Chris Williamson has a test tomorrow.
It's a Thursday afternoon at the midtown duplex that he shares with his wife, a nurse at KU Medical Center, and Williamson's college Spanish textbook is laid out on his coffee table. Propped on a stand a few feet away is a Dimebag Darrell-style Dean electric guitar. "Oh, yeah, metal all the way," says the 30-year-old UMKC film student. "I also love '90s grunge. That will just not go away."
Balding, goateed and wearing a Jimi Hendrix T-shirt, cargo shorts and Nike ankle socks, Williamson doesn't look like a man who has just spent his summer shooting a documentary about Kansas City's underground rap scene. (He doesn't look like much of a science nerd, either, but in his spare spare time, Williamson blogs about brainy subjects like transhumanism and artificial intelligence at bloggingthesingularity.com.)
When he finishes editing it later this year, Williamson's film, Mics on Fire, will present an oral history and very vocal portrait of the current state of KC hip-hop. It will combine interviews with about 130 rappers with live performance footage and artsy music videos.
The project started in February, when Williamson got laid off from his day job. He had previously studied for a year at Avila University with regionally renowned filmmaker Benjamin Meade — "He showed me you can do a lot with very little," Williamson says. He was planning to enroll in UMKC this fall, but he wasn't going to wait until he had a degree to get started. In fact, he already had a finished documentary on his hard drive: Racing Heart, about the rise of two Laotian-American brothers in the world of import racing.
Looking to make some scratch, he posted a Craigslist ad in May, offering his music-video services. Craig Kearney of Kinetic Entertainment answered. Soon, Williamson was shooting a performance by the hip-hop group Overkill at Korruption in the West Bottoms. Only about 10 people showed up for the concert, but Williamson saw potential for his next feature film.
Williamson says he knew nothing about rap music, local or otherwise (despite the fact that his father owned a music store called Planet Earth Records on State Avenue, which flourished from 1977 to 1998 before becoming Loud and Clear Car Audio). With Kearney as his guide, Williamson took his camera to places such as Bodyworks Phase II on Troost (where he met the charismatic DJ and rapper Hobo Tone), the Executive Lounge in KCK, and various rental halls and home studios — and at least one pajama party.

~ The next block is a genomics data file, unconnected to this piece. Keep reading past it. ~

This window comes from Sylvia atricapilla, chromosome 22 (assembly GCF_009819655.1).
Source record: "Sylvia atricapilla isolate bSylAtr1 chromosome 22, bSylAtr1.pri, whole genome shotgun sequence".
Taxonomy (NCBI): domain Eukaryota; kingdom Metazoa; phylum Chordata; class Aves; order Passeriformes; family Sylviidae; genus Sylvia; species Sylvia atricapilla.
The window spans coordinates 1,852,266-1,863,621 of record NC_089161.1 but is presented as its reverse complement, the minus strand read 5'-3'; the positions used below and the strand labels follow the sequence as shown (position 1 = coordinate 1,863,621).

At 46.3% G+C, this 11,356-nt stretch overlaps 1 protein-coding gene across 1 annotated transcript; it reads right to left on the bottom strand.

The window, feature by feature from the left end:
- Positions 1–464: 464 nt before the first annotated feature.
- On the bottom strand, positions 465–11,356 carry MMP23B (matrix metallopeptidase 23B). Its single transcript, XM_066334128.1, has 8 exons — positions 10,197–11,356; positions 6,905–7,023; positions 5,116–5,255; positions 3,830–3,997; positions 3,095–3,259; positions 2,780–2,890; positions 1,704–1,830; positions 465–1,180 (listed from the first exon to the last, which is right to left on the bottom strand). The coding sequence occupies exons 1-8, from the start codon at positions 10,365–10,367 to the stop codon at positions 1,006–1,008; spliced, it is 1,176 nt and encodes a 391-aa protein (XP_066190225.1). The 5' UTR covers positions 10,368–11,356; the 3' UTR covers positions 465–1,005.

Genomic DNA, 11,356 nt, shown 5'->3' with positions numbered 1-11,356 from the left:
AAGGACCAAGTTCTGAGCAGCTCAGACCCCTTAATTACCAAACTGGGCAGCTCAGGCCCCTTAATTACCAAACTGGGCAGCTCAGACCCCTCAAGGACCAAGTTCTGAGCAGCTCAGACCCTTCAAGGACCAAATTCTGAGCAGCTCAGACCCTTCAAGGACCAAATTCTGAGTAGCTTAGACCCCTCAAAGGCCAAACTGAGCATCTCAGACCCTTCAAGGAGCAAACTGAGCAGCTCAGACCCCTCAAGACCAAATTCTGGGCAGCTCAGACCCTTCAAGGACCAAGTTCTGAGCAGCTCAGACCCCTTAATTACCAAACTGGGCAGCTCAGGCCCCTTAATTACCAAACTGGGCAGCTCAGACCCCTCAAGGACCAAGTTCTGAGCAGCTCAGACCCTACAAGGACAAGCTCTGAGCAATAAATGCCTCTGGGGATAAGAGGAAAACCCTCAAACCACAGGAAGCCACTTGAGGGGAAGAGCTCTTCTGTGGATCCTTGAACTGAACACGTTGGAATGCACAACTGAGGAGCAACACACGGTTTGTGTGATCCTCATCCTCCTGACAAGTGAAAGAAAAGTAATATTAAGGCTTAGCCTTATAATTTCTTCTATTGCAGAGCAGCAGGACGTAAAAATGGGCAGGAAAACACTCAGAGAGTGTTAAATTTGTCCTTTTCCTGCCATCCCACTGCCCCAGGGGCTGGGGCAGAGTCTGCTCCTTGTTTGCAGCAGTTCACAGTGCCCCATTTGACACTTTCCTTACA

He shot the Juz Biz crew, which includes Strange Music refugee Snug Brim, camping on blunts at their studio in an East Side home and talking about how the local scene was gonna blow up. Crossing the musical border from street rap to old-school hip-hop, he paid a visit to the Heet Mob, who threw down freestyle after freestyle for his lens.
Gearing up the special effects, he made videos for songs by some of his favorite new artists, including Stakc, the Real McKoy, Irv Da Phenom and Sonny Lavae. Big names? Not even close. But if there's a word that sums up the spirit of Mics on Fire, it's hungry.
"Everyone's just so happy that I'm doing this that I pretty much have an all-access pass," he says.
The most remarkable place that pass led him might be a burgeoning gay and lesbian rap scene, anchored by fire-spitting ladies like Kels La Chelle and Curv.
"There's some good-ass music in this movie and some good-ass musicians in this town dying for some shine," he says.
In the 45 minutes that Williamson showed me, Tech N9ne's name gets dropped half a dozen times. Sometimes in credibility-grabbing shout-outs, but more often as a gauge of local success.
When they were asked to talk about Kansas City music, Williamson says, many rappers responded, "It's full of haters."
"Nobody can get up and out, because nobody's supporting each other," he says.
It's true. Even though it portrays a vibrant scene, Mics on Fire depicts many separate crews interested only in promoting themselves and repping their own small corners of the metro. Many have little clue as to how the broader world of music operates — that is, the world that got Tech N9ne where he is.
In hopes of promoting unity (and, of course, his film), Williamson launched micsonfirekc.com, a social-networking site where artists can create profiles, blog, upload video and audio, and participate in a forum. Built using Ning, the site actually works pretty well. Even if the movie doesn't take off, the site could benefit the scene for as long as Williamson — or someone — is willing to maintain it.
But right now, he has a Spanish test to study for and that crazy science blog to update.